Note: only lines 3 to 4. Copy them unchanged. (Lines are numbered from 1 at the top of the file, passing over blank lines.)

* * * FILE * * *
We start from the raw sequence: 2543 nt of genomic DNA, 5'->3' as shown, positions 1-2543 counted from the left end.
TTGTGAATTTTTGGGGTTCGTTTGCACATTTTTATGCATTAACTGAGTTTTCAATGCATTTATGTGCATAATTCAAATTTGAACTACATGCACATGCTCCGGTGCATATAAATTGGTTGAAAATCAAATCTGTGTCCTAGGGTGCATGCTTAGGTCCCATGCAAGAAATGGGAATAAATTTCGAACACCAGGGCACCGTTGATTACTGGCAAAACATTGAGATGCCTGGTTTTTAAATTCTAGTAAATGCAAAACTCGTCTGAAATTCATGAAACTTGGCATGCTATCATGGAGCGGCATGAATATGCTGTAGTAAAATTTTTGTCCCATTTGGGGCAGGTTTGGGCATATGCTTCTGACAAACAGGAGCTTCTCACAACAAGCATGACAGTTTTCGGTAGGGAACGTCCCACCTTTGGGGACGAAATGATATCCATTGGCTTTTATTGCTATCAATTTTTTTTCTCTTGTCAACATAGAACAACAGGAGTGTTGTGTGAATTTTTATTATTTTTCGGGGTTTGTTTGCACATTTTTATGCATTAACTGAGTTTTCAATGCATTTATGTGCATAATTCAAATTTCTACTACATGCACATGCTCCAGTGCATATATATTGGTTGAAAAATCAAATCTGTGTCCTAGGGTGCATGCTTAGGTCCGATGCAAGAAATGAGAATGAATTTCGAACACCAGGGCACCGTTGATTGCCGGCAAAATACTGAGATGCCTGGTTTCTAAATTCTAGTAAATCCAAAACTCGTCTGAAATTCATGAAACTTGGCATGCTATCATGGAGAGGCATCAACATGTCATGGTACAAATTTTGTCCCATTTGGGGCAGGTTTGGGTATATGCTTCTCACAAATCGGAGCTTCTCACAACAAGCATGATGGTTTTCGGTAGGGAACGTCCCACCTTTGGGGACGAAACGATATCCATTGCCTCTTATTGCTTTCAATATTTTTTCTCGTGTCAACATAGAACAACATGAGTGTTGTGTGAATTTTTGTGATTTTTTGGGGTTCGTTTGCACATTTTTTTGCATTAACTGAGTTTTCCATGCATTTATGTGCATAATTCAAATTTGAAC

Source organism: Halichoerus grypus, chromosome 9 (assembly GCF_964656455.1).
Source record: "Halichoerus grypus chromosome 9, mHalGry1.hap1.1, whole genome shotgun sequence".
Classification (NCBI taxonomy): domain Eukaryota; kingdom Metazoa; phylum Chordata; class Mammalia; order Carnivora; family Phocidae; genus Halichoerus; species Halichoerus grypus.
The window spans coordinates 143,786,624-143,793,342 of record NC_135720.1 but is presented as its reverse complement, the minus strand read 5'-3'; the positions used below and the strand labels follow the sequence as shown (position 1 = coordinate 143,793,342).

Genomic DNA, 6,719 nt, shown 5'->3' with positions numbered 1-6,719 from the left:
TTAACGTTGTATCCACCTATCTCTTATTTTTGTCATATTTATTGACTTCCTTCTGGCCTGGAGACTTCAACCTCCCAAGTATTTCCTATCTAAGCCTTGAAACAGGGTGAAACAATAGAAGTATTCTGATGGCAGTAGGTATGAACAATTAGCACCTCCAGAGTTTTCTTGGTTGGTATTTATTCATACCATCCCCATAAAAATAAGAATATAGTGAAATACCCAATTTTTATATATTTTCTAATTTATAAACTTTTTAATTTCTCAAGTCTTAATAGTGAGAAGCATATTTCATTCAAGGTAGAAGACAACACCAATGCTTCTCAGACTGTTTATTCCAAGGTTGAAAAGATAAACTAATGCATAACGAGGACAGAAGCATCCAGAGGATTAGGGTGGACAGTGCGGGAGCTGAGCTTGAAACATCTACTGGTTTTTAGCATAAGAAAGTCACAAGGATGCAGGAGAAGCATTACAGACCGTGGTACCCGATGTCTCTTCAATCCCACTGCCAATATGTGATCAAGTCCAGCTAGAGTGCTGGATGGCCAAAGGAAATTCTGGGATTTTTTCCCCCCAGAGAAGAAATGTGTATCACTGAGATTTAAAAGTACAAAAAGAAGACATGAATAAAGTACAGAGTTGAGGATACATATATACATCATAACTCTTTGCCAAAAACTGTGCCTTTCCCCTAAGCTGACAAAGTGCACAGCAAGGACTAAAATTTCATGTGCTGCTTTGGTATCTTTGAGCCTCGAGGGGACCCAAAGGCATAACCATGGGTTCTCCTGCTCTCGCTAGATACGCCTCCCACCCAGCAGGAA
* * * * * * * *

Source organism: Halichoerus grypus, chromosome 9 (assembly GCF_964656455.1).
Source record: "Halichoerus grypus chromosome 9, mHalGry1.hap1.1, whole genome shotgun sequence".